Older items can be found in the archive, here. Even older news is here.

July 1, 2019

Sufeya Mobini sentenced to 10 years in prison


Iran Press Watch, June 29, 2019. –

Sufeya Mobini (سوفیا مبینی), a Bahai from Tehran, has been sentenced to 10 years in prison by Branch 26 of Tehran’s Islamic Revolutionary Court. Ms. Mobini and Negin Tadrisi (نگین تدریسی) were arrested by agents from the Ministry of Intelligence on October 2017, during the bicentenary celebration of the Birth of Baha’u’llah, the Prophet Founder of the Bahai Faith. She was later released on bail.

An informed source told a HRANA reporter: “During the proceedings, the charges against this Bahai citizen were issued as “formation and administration of an illegal Bahai group with the aim of disrupting national security.” A sentence of 10 years in prison has been decided based on this charge. However, in the sentencing there is reference to Article 499 of the Islamic Penal Code, though in reality, the original text of this article reads: “Anyone who joins, as a member, any of the groups, societies, or branches … shall be sentenced to three months to five years’ imprisonment, unless it is proven that they had been unaware of its aims.” So the maximum penalty for such a charge is five years in prison.” Negin Tadrisi has been sentenced to 5 years in prison under the same article. This sentence was not previously reported on Sen’s Daily.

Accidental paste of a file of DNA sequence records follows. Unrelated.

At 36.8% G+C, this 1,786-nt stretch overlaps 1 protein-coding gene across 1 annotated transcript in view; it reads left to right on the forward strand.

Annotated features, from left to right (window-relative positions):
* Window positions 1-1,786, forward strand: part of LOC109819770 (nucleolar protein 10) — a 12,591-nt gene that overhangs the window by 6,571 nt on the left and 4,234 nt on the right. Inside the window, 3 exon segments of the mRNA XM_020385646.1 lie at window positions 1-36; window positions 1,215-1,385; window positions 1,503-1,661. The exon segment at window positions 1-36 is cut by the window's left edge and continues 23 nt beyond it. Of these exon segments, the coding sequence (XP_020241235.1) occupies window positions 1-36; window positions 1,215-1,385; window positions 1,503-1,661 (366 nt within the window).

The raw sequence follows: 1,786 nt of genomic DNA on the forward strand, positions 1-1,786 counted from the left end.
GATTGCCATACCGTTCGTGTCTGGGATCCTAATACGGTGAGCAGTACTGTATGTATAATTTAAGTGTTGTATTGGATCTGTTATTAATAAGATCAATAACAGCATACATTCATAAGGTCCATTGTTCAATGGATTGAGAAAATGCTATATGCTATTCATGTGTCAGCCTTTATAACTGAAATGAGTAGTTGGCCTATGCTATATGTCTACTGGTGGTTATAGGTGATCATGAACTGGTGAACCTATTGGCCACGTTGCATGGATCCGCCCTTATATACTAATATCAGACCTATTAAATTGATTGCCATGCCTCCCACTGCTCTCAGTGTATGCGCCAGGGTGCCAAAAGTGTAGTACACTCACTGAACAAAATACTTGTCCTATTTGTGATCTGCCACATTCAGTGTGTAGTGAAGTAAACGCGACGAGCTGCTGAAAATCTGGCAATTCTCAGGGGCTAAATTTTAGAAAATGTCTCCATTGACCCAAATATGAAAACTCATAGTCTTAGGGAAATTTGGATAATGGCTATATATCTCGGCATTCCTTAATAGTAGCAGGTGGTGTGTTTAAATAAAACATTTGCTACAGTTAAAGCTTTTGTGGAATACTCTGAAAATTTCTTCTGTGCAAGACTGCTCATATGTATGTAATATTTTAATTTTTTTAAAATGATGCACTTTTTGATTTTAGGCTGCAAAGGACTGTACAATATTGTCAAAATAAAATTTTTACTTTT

Older items can be found in the archive, here. Even older news is here.

Moves to close Bahai home for the elderly in Golshahr


Iran Press Watch, June 29, 2019. –